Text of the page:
Exploitative techniques control behavior without consent. Human predators coerce others into fulfilling their desires with these techniques, which include alienation, and the tricks of brainwashing, coercive control, manipulation, mind control, thought reform or undue influence. Propaganda and indoctrination replace honest and open communication. Hypnosis and the induction of fervor are used to create radicalization and religious extremism in a totalitarian environment, where discussion and dissent are forbidden.
Cyberbullying takes many forms – from rude comments on social media, to obscene or threatening personal messages and emails; from smearing a former partner’s reputation in a chat forum, to urging a video blogger to commit suicide. Anonymity allows people to act without compassion. Even people who are normally considerate may unleash their fury on a complete stranger, because they cannot see the damage they are doing.
Predatory groups use cyberbullying to wear down the resistance of their targets, discredit critics, ruin the lives of former members, and create rifts in survivor networks: a few well-placed slanders can tear apart even the most supportive online community.
The most important thing to remember about online bullying, particularly from those we have never met, is that it’s not really about you. Even when a bully has targeted you due to your race, religion, gender orientation, opinion, appearance or anything else that makes you “different,” they are reacting, not to you, but to their own pre-conceptions and prejudices. Refusing to be shamed and cajoled into uniformity goes a long way to neutralizing a predator, and can teach those who are really expressing their pain, fear, or ignorance, a better way to communicate in our global village.
If you are the target of cyber-bullying, report it to the host of the platform; talk to your friends to relieve the hurt; block the bully, after making it known as widely as possible that they are a bully. It is usually best not to respond to aggressive comments. And remember: it isn’t you who has a problem, it is the bully.
Bullies are human predators. Find out about their characteristics here.
Insistent and bullying sales tactics have been developed and refined over the last century, producing a vast literature showing how to by-pass critical thinking and close a sale. A hard-seller simply will not take “no” for an answer. Originally, the technique was just one of persistence – to wear down the customer – but there are now many books and seminars that explain psychological techniques to overcome resistance and create sales.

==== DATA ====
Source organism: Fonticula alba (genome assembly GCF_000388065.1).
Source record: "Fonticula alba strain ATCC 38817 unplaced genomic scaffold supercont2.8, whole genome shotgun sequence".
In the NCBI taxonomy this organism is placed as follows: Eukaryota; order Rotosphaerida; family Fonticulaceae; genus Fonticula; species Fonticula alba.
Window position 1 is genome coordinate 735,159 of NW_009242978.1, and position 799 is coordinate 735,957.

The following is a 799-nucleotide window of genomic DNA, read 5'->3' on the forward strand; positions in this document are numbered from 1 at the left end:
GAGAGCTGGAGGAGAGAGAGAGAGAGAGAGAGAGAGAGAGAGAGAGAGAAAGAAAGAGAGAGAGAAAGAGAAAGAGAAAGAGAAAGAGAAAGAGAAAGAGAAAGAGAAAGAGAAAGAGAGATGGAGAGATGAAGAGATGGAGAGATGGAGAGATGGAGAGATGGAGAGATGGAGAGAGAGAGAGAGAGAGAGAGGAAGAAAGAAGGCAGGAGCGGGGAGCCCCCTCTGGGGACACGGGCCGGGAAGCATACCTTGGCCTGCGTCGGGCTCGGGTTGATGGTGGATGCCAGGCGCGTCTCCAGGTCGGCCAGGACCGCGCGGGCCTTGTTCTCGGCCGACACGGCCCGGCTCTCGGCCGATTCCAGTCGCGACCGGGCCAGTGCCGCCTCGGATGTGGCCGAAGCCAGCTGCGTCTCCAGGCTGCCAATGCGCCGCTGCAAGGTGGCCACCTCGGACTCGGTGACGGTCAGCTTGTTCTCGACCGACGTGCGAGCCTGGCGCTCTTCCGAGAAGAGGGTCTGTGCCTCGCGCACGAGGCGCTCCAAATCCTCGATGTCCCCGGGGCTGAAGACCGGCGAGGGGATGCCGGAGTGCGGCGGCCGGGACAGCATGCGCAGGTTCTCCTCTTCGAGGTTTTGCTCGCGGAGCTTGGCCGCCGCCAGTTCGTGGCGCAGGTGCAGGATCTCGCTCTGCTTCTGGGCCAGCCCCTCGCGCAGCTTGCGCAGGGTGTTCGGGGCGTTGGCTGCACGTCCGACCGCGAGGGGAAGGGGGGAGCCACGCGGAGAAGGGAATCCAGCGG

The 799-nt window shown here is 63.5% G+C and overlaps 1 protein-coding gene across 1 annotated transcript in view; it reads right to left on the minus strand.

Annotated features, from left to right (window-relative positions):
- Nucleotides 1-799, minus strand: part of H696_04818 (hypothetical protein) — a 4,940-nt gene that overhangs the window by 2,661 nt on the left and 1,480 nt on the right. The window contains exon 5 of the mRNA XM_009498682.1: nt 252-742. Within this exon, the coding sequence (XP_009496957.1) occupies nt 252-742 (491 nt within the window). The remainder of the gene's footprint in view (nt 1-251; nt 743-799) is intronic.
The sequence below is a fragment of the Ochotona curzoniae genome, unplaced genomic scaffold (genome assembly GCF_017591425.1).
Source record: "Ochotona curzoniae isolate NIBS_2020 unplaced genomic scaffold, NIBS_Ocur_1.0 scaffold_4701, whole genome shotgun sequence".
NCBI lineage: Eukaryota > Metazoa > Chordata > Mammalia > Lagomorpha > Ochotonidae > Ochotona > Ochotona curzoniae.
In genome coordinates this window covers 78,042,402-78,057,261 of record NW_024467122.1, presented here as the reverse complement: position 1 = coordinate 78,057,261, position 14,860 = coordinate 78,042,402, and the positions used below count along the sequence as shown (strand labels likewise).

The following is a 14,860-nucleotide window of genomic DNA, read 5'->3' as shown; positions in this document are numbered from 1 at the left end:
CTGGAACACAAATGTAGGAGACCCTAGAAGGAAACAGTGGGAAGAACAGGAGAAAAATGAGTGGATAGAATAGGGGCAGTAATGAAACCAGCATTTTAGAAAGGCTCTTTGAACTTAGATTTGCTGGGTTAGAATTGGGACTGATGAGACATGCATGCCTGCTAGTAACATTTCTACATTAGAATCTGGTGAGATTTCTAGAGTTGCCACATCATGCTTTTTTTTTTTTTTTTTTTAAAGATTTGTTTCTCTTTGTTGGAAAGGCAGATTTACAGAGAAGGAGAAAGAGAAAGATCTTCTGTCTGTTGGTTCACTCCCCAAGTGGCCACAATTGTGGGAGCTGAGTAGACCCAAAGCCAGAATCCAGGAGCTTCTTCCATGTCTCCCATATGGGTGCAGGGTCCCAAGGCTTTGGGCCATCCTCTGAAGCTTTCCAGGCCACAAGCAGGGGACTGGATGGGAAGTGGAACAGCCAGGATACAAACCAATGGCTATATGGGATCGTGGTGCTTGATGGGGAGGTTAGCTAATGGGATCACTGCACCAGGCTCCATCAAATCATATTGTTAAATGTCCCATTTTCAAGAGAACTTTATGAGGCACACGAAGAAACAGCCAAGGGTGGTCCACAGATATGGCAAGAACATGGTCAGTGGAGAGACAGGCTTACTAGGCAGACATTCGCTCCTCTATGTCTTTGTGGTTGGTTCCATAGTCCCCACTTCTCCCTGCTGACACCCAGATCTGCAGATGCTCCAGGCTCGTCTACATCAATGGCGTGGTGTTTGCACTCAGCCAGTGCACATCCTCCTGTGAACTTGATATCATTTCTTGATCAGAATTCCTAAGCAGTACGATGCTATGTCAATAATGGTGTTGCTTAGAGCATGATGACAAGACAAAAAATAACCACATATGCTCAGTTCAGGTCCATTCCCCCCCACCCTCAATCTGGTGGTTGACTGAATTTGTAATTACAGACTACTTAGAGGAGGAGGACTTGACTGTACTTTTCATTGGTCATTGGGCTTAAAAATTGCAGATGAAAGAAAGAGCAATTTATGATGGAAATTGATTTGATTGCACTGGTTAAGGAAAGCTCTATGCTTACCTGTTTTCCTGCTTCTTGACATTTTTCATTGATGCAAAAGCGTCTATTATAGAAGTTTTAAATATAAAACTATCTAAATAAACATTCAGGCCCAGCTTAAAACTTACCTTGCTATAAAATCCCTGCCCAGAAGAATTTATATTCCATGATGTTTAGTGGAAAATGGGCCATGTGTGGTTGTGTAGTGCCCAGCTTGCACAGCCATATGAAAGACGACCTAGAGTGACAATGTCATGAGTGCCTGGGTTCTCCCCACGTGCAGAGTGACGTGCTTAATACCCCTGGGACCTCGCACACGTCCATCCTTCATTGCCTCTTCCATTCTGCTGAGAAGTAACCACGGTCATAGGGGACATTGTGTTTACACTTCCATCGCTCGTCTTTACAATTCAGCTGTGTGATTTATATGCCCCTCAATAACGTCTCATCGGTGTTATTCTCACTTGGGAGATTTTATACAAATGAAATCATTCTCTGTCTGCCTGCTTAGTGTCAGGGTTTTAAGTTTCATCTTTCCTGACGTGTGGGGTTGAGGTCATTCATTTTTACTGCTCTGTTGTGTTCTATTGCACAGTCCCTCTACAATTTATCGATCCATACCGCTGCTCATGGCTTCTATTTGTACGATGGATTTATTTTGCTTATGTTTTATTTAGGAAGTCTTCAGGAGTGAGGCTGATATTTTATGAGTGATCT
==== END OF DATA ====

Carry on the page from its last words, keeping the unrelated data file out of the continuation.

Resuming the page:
In ethical sales – or “soft-selling” – the salesperson identifies the real needs of a customer and offers relevant information about a product. The salesperson will be open to questions and will not use psychological tactics to gain an advantage.
Hard selling uses the same approaches as cult recruitment and seduction. The first step is to establish a relationship: hard-sellers will act as if they are the target’s friend and find points of agreement; they will butter you up with compliments.
Often there will be an appeal to fear – if you don’t buy this product now, you’ll lose out. Telemarketers for Internet scams threaten that your computer will be irreparably damaged if you don’t buy their fix – which will install ransom-ware on your computer, so you will be plagued with troubles that only the scammers can fix.
Psychologist Anthony Pratkanis has identified over a hundred techniques of social influence which include:
Foot in the Door – where a small request precedes a larger request: Once you’ve agreed to buy the cushions, you’ll be sold the sofa.
Door-in-the Face – where a large request that will be turned down is followed by a small request: the seller suggests you buy the Cadillac, and then sells you the Ford.
That’s not All – where an offer is made then followed with a lower price or additional “free” products. This technique is often used in commercials, where “gifts” are added to the original product.
Low-balling – here the hard-seller pretends to have offered too low a price once a commitment has been made to buy. The purchaser will often go along with the new, higher price.
Scarcity or “Buy Now” – where the seller pretends that the item will only be available for a limited time or that stocks are low.
The essence of hard sell is to overwhelm a potential customer until they give in to pressure. The answer is to refuse to buy anything without taking time to think it over, take time away from the salesperson, compare prices, and talk it over with someone knowledgeable.
Hard-sellers use the techniques of recruitment and seduction.
In an abusive relationship, one partner dominates the other. Freedom of choice is taken away, and one person becomes the other’s servant, or even their slave.
Abusive relationships rely upon coercive control. The psychological prison created by a dominant partner can also lead to sexual abuse and physical violence. Self-esteem is undermined through gaslighting. Even strong-willed and independent people can be reduced to compliance and subservience in a toxic relationship. Through manipulation, a partner can be reduced to complete compliance. They will defend the predator against others and return to the relationship, if they are not offered the proper help to overcome their dependence.